Transit gurus are “studying” a fix to Dumbo’s treacherous York Street subway station, which serves as the neighborhood’s sole subway stop and has only one way in-and-out with no wheelchair accessibility — but their promises fell on skeptical ears, as locals say they’ve been asking for a second exit for years.
“We hear this every year,” said John Dew at Community Board 2’s virtual Transportation Committee meeting on March 18. “The station looks like a rock quarry if you go there — it’s an embarrassment.”
Furthering his pointed criticism of the Metropolitan Transportation Authority’s lackluster plans for York Street, Dew cited the recently-completed Hudson Yards station in Manhattan, which features glass canopied station entrances and an efficient design that allows seamless and accessible mobility to-and-from trains.
“What I don’t understand is how we’re able to build these stations in Hudson Yards, where we can extend it another mile and where the elevators are two stories underground,” the civic panel member said. “All this fanciness and we can’t do York Street.”
MTA rep Andrew Inglesby said the Authority is looking at how to add a second entrance to the F-train station, which has long been a bottleneck for the ever-growing population of residents, office workers, and tourists in Dumbo — although the official remained tight-lipped on any timeline or scope of their investigation.
“[We] are doing studies currently right now to see how we can put a second entrance [and] egress into the station,” Inglesby said. “We are doing an active study, we are hoping to provide the community with information on that relatively soon.”
The station at the corner of Jay Street opened in 1936 and boasts only one way to get from the platform to ground level — which forces straphangers to walk up several flights of stairs, before traversing through a seemingly-endless sloping tunnel, up another set of steps, and then through a narrow group of turnstiles.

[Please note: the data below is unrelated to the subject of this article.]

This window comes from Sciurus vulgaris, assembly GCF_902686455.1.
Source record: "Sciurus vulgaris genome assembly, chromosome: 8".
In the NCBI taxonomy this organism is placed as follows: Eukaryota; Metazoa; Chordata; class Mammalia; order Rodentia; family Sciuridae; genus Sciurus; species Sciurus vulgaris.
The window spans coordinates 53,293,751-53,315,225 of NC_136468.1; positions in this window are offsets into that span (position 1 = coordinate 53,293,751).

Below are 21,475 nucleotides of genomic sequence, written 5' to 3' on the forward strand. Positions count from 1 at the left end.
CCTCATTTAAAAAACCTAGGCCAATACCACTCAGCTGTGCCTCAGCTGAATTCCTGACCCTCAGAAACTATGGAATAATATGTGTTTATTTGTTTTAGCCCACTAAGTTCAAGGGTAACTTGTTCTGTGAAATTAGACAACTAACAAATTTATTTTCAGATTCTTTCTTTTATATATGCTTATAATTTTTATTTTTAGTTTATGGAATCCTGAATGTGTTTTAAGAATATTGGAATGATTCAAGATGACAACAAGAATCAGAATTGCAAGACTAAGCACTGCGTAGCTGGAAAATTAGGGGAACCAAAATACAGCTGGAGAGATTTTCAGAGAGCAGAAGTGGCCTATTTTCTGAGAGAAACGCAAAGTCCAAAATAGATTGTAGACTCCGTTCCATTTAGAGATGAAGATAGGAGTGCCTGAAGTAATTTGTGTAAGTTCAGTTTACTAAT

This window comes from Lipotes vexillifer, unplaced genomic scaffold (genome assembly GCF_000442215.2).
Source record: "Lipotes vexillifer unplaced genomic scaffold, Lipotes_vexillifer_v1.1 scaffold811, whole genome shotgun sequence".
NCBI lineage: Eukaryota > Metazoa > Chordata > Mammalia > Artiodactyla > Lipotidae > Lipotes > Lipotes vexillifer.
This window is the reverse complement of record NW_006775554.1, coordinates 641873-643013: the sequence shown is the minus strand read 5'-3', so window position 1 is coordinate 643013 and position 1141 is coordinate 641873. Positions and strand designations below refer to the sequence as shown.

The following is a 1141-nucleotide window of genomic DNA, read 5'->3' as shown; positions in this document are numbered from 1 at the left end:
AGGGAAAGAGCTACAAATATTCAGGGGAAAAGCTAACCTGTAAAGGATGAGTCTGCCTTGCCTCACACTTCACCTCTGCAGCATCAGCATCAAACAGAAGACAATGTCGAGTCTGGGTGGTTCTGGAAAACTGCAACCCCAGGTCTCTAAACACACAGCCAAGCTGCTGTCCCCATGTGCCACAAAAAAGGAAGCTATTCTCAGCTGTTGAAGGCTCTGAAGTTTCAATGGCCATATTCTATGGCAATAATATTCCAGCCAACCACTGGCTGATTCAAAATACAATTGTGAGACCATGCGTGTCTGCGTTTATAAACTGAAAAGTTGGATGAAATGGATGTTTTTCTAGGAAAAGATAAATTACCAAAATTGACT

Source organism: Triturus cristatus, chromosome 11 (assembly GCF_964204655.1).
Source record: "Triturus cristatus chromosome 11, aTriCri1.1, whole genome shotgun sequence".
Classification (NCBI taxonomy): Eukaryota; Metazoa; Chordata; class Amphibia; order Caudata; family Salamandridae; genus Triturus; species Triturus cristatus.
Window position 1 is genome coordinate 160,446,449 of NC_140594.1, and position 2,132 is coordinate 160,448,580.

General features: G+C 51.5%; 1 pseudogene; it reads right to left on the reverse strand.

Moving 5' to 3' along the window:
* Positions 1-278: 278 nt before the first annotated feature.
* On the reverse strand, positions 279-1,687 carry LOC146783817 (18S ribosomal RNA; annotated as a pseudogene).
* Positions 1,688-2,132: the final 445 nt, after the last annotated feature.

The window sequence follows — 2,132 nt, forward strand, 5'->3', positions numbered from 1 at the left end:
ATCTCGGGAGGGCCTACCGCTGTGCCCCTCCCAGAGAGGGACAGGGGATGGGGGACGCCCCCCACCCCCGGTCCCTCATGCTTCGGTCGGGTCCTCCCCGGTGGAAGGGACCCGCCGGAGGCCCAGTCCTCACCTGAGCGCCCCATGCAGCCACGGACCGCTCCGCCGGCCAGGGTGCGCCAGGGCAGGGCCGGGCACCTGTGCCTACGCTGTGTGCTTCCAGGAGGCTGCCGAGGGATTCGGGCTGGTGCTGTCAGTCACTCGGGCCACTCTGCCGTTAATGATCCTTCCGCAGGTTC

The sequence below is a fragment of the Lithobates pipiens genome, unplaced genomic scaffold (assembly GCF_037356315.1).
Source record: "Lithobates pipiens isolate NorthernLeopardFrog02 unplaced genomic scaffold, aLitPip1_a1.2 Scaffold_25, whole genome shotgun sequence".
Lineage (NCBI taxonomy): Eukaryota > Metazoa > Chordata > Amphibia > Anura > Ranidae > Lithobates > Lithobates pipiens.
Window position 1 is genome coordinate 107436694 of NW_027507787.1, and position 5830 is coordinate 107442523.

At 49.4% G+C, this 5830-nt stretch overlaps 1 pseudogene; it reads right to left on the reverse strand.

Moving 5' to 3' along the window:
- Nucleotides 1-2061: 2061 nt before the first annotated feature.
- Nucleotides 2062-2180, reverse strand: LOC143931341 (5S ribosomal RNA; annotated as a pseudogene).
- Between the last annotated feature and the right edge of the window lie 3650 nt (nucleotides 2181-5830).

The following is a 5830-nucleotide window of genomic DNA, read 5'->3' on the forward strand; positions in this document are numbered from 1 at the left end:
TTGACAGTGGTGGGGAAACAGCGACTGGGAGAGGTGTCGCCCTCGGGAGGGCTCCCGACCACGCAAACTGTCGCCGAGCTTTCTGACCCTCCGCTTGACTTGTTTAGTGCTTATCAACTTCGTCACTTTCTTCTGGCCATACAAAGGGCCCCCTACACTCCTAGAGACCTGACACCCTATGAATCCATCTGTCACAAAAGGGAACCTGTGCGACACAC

Making matters worse, the station has become busier during the last decade as residential and office development has boomed in waterfront nabe, along with the development of local tourist magnets like Brooklyn Bridge Park.
Annual ridership increased 22 percent between 2013 and 2018, from 2,666,502 to 3,256,154 riders, while average weekday figures jumped 28 percent, from 8,629 to 11,032 commuters during that time frame, according to MTA.
The situation is likely to get worse with hundreds of housing and office units in the pipeline for Dumbo, including the 730-unit adjacent apartment complex at Front Street, the former Jehovah’s Witnesses headquarter-turned-sprawling office and retail complex at Columbia Heights, and the 26-story mixed use tower next to the Manhattan Bridge at 69 Adams St.
One local said the station instilled fear of death, and worried that the status quo was putting people’s lives at risk.
“I feel like I’m taking my life in my hands in that station sometimes,” said Dumbonian Deborah Shaffer. “It’s really a disaster waiting to happen and we’re all going to regret it if something isn’t done.”
For 140 commuters, disaster already struck in 2003 when a Coney Island-bound train caught fire as it entered the station, leading to a chaotic evacuation where cops mistakenly diverted passengers to the dead end at the south of the platform, before workers ushered them 1,000 feet down the tunnel to an emergency exit, and having to treat many for smoke inhalation.
Police also shut down the station in 2014 after the area became too crowded during the popular New York Festival of Light.
Absent any moves from the state, neighborhood designers have even volunteered their own proposals, such as architects with Delson or Sherman, who in 2016 offered plans for a second exit with an elevator leading from the south end of the platform up to Manhattan Bridge Small Park at Jay Street.
Inglesby said Brooklyn’s subway stations closest to the East River were particularly difficult to make compliant with the Americans with Disabilities Act — which includes High Street for the A and C lines, the Court Street R station, and the Clark Street 2/3 station — because they are deeper underground than those further inland as they rise from the tunnels crossing below the water.
The riverside stations are also made of a different type of tunnel casing that makes working on them more difficult, according to MTA spokesman Aaron Donovan.
Locals pleaded with Inglesby to at least move the turnstiles and install better lighting in the tunnel in the interim, and the transit official said he would bring that back to his team and provide more details “fairly soon.”
“We know it’s something we’ve heard from the community many years right now,” Inglesby said. “It’s not going to be multiple, multiple months, it’s gonna be fairly soon. We’re working on this diligently and there’s a lot of people involved in seeing what we can do.”